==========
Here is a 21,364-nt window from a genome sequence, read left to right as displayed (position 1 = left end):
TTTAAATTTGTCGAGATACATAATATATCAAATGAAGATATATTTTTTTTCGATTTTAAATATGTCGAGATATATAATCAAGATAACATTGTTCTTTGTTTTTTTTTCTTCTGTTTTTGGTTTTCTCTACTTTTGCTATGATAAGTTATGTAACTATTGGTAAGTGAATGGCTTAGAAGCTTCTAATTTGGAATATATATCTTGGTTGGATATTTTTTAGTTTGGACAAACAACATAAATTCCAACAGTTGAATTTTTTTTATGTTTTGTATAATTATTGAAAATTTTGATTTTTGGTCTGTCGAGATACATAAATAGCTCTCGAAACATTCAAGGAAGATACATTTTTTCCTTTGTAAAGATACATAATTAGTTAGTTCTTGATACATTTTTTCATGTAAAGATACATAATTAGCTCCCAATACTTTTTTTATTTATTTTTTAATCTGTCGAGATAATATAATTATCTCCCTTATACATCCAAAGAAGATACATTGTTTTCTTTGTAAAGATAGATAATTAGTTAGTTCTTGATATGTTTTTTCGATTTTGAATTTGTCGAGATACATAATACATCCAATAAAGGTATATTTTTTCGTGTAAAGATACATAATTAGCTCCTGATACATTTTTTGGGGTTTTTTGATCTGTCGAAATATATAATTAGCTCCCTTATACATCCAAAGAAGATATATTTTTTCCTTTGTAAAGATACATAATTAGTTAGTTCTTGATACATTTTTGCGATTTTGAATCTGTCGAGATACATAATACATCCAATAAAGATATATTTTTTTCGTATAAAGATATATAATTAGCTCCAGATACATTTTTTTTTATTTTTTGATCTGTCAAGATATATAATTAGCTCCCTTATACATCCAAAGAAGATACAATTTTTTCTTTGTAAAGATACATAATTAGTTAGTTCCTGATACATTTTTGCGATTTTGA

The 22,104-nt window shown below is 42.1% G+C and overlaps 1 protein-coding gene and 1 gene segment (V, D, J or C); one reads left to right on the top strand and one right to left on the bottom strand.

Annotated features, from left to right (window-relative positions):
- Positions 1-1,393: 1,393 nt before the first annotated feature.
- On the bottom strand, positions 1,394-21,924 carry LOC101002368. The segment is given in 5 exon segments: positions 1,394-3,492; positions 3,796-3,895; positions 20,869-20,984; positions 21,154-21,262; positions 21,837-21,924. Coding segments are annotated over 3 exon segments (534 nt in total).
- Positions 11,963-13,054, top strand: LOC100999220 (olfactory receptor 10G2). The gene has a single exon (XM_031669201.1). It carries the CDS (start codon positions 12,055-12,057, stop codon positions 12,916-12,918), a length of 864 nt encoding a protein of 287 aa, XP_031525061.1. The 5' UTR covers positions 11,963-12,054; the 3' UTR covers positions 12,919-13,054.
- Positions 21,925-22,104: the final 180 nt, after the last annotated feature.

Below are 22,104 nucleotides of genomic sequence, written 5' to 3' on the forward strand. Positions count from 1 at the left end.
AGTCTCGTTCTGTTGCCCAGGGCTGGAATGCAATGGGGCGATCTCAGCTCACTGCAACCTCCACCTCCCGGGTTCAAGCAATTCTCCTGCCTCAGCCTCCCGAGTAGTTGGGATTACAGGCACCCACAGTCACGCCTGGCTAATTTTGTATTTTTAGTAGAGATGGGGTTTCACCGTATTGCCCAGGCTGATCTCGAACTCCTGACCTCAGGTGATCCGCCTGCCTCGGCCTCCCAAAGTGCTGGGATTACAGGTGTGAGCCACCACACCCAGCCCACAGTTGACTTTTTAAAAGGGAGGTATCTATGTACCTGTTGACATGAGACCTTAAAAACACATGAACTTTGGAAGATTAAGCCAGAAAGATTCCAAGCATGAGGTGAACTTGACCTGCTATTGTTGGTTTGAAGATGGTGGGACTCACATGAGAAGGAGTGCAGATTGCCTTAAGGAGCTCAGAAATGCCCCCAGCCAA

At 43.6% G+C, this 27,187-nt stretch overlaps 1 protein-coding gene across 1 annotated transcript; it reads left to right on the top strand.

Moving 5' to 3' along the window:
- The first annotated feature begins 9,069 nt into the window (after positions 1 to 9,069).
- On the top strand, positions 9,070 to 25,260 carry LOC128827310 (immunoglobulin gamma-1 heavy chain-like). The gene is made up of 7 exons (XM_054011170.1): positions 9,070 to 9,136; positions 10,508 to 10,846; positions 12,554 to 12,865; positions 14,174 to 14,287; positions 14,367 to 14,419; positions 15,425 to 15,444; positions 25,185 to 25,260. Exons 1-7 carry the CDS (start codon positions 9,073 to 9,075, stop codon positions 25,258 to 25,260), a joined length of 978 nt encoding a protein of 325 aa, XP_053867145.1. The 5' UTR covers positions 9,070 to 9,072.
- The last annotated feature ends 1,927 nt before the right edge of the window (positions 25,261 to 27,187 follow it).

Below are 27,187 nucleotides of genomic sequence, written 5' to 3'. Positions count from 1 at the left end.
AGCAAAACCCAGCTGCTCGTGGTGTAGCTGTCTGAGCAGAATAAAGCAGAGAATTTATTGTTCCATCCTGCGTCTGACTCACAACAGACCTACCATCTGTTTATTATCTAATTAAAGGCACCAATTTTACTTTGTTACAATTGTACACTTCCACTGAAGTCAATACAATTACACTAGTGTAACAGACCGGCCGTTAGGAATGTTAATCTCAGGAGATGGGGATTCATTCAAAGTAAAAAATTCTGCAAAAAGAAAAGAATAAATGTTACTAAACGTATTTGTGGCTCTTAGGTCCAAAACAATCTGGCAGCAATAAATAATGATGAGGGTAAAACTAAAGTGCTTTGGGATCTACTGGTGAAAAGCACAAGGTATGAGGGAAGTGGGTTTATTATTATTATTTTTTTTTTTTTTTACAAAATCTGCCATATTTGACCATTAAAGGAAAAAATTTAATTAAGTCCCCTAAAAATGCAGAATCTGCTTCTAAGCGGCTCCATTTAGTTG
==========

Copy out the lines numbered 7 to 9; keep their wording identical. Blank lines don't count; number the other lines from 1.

- Positions 11,963-13,054, top strand: LOC100999220 (olfactory receptor 10G2). The gene has a single exon (XM_031669201.1). It carries the CDS (start codon positions 12,055-12,057, stop codon positions 12,916-12,918), a length of 864 nt encoding a protein of 287 aa, XP_031525061.1. The 5' UTR covers positions 11,963-12,054; the 3' UTR covers positions 12,919-13,054.
- Positions 21,925-22,104: the final 180 nt, after the last annotated feature.

Below are 22,104 nucleotides of genomic sequence, written 5' to 3' on the forward strand. Positions count from 1 at the left end.